Thomas B. Edsall holds the Pulitzer-Moore Chair at Columbia University. He is a guest columnist this month
What slop. Top to bottom… IF only the Democrats believed in something… things would get exciting in DC…
UPDATE, Saturday 3:20 pm…
I scammed this from Cursor.org… so it may not be news to people, but i think it is great, IF the Dems had a full skeleton under those skin sacks:
Dave Lindorff: Congress Should Immediately Terminate the 2001 AUMF
Submitted by BuzzFlash on Tue, 11/21/2006 – 2:46pm. Guest Contribution
A BUZZFLASH GUEST CONTRIBUTION
by Dave Lindorff, co-author of “The Case for Impeachment“
Forget Nancy Pelosi’s “100 Hours” agenda for the new Democratic Congress.
The first thing Democrats need to do when they walk into the Senate and House chambers this January is to vote out a joint resolution repealing the September 18, 2001 Authorization for Use of Military Force (AUMF), which was the authorization for the U.S. attack Al Qaeda forces and the Taliban government of Afghanistan.
That AUMF has been used, wholly inappropriately and wantonly, by President Bush as the justification for his assault on the US Constitution, for his willful violation of laws domestic and international, and for his unconstitutional usurpation of legislative and judicial power.
The president has claimed that the AUMF, far from simply being an authorization to go to war against Afghanistan and against the Al Qaeda organization there, was an open-ended authorization for him to initiate an unending “War on Terror,” which he has subsequently claimed has no boundaries, and will be fought around the globe and within the U.S. [snip]
And here is an interesting snippet, which if I knew I had forgotten (so much has happened in 5 years, hard to count the crimes and sell outs)… Cute how the Dems always know the score… but let it go on, in agreement:
[F]urthermore, as Barbara Olshanski and I explain in our book “The Case for Impeachment,” the AUMF never gave Bush any authority at all to conduct war inside the U.S.
(In fact, Tom Daschle, who as a Democratic Senator from South Dakota was the Senate Majority Leader at the time the AUMF was passed, specifically denied a last-minute request from the White House to have the words “in the United States” inserted into the wording of the resolution authorization.) [snip]
UPDATE, 11:30 PM Saturday…
From Joe Galloway, taking a look at the options:
Go long. Under this scenario, the United States would add 20,000, perhaps as many as 50,000 more ground troops to the 143,000 now in Iraq, giving our commanders a more credible force of more than 160,000 to pacify Baghdad without stripping the other troubled parts of that country of their security. This short-term option was used last year to jump-start the Maliki government in Iraq. This beefed-up force would decline gradually while the U.S. maintained more than 100,000 troops in Iraq for an additional five to seven years. [...]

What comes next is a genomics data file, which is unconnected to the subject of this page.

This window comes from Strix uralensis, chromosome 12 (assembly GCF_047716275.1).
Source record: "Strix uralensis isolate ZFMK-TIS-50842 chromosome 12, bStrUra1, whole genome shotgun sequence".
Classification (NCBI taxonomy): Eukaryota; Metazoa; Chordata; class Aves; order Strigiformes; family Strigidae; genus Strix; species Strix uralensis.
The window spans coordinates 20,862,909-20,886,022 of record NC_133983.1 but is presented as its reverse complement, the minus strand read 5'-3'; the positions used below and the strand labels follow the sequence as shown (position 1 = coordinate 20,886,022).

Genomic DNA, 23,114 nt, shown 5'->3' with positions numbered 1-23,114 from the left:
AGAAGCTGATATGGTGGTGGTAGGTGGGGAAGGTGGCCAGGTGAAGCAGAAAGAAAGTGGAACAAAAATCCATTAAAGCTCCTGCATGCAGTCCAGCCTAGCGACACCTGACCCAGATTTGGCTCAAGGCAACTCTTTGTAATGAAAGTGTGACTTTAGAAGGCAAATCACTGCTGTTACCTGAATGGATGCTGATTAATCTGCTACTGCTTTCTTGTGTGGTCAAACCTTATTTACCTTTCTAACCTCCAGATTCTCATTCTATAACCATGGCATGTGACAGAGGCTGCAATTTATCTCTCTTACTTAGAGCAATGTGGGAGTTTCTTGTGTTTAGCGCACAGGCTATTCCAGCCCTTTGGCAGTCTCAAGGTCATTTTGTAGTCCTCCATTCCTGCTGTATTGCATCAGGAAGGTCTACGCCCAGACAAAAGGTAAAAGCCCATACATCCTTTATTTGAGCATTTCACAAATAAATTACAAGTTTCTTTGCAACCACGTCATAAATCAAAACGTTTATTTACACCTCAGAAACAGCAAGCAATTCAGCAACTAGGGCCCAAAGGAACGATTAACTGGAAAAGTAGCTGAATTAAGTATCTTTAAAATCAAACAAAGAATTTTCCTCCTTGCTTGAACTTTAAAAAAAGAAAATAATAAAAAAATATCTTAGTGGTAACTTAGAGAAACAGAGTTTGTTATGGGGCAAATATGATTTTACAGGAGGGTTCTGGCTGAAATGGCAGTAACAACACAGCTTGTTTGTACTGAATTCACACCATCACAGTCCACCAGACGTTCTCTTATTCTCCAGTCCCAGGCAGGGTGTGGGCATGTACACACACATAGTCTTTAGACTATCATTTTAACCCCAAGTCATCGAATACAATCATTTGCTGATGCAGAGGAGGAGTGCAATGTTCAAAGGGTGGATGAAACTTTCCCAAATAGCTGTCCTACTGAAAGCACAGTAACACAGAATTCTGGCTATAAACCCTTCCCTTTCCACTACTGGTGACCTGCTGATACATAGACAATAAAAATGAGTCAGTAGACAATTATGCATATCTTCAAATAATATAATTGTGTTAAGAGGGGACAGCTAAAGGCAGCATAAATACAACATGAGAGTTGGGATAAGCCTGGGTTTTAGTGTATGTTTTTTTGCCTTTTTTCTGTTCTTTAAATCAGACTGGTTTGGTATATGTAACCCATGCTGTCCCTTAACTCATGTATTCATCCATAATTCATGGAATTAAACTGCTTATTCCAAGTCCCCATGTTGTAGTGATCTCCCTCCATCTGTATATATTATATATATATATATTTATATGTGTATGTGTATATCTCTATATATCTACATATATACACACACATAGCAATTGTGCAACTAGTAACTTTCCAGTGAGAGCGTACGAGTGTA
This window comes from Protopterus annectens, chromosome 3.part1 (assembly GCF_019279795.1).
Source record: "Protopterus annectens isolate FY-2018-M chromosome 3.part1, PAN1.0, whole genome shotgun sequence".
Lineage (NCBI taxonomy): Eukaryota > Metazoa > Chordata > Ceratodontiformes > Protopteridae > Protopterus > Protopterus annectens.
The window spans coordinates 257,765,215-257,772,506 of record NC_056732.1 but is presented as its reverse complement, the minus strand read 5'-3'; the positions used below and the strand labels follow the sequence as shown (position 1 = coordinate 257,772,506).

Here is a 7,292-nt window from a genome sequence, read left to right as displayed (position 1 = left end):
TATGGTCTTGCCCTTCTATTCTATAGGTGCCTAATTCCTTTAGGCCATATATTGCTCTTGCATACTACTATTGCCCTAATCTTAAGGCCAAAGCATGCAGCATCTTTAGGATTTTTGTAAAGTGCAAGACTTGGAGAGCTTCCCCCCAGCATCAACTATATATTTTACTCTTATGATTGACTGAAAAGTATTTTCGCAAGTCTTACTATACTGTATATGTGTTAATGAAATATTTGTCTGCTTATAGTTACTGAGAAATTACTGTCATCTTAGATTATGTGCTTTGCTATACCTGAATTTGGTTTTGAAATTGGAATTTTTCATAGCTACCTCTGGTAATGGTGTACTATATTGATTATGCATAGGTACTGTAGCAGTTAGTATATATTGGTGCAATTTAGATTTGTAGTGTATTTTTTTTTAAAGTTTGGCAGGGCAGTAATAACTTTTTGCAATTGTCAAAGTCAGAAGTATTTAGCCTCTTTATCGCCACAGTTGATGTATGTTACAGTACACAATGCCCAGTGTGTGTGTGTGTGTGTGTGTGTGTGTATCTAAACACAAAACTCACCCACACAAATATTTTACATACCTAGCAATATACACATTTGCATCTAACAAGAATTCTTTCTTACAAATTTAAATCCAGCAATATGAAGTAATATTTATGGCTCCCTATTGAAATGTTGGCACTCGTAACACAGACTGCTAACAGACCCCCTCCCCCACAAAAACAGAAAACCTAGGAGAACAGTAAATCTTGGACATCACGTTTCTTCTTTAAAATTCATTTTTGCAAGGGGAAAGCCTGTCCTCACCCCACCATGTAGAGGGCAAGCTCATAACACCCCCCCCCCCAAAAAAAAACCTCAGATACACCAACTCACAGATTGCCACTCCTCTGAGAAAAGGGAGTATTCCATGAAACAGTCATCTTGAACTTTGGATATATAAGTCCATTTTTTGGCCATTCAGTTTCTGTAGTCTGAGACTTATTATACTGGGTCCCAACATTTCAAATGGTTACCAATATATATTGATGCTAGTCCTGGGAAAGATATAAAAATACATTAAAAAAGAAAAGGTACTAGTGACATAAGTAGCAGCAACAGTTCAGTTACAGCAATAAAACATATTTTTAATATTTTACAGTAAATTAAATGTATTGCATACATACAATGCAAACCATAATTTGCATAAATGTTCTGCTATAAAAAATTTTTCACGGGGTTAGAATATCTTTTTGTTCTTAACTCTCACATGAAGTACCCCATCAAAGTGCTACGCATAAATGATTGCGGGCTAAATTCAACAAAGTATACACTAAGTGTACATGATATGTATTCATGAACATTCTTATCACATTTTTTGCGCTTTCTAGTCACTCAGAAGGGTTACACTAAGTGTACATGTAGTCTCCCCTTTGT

If I were a betting man, I’d put my money on Option Two, go long.
The president has so boxed himself in with his public statements about ”cutting and running” that Option Three simply isn’t available to him, however appealing it might be as we approach our fifth year of war in Iraq.
Nor is Option One any more palatable, with its attendant surge in the cost of the war, already more than $2 billion a week and nearing a total of $400 billion in just those costs we can see. Then there’s the near impossibility of attracting scores of thousands more young Americans to enlist in the Army or Marines when recruiters are already hard-pressed to find enough warm bodies to maintain the current authorized levels of around 500,000 for the Army.
Then, at the close:
If the week wasn’t bizarre enough already, who should arise like an unstaked vampire from his tomb but Henry the K himself. It was recently revealed that Kissinger the elder had been secretly advising Bush the younger on his Iraq strategy, telling him that withdrawal would pitch the Middle East into unimagined turmoil. This week, he was on the talk shows advising that there can be no U.S. military victory in Iraq, and that any idea of installing Jeffersonian democracy there is hopeless.
Perhaps Kissinger can use his diplomatic skills to arrange for a decent interval for an American withdrawal, a declaration of victory, and that fleet of aircraft carriers and helicopters to pull the last Americans off the roof of the U.S. Embassy in the Green Zone in Baghdad.
To cap the week, Vice President Dick Cheney arose like Lazarus to declare that the recent congressional elections and his party’s loss of Congress to the Democrats has changed nothing: The Decider is still deciding, Cheney is still scheming, and American troops are still dying in battle every day in Iraq.
It gets curiouser and curiouser.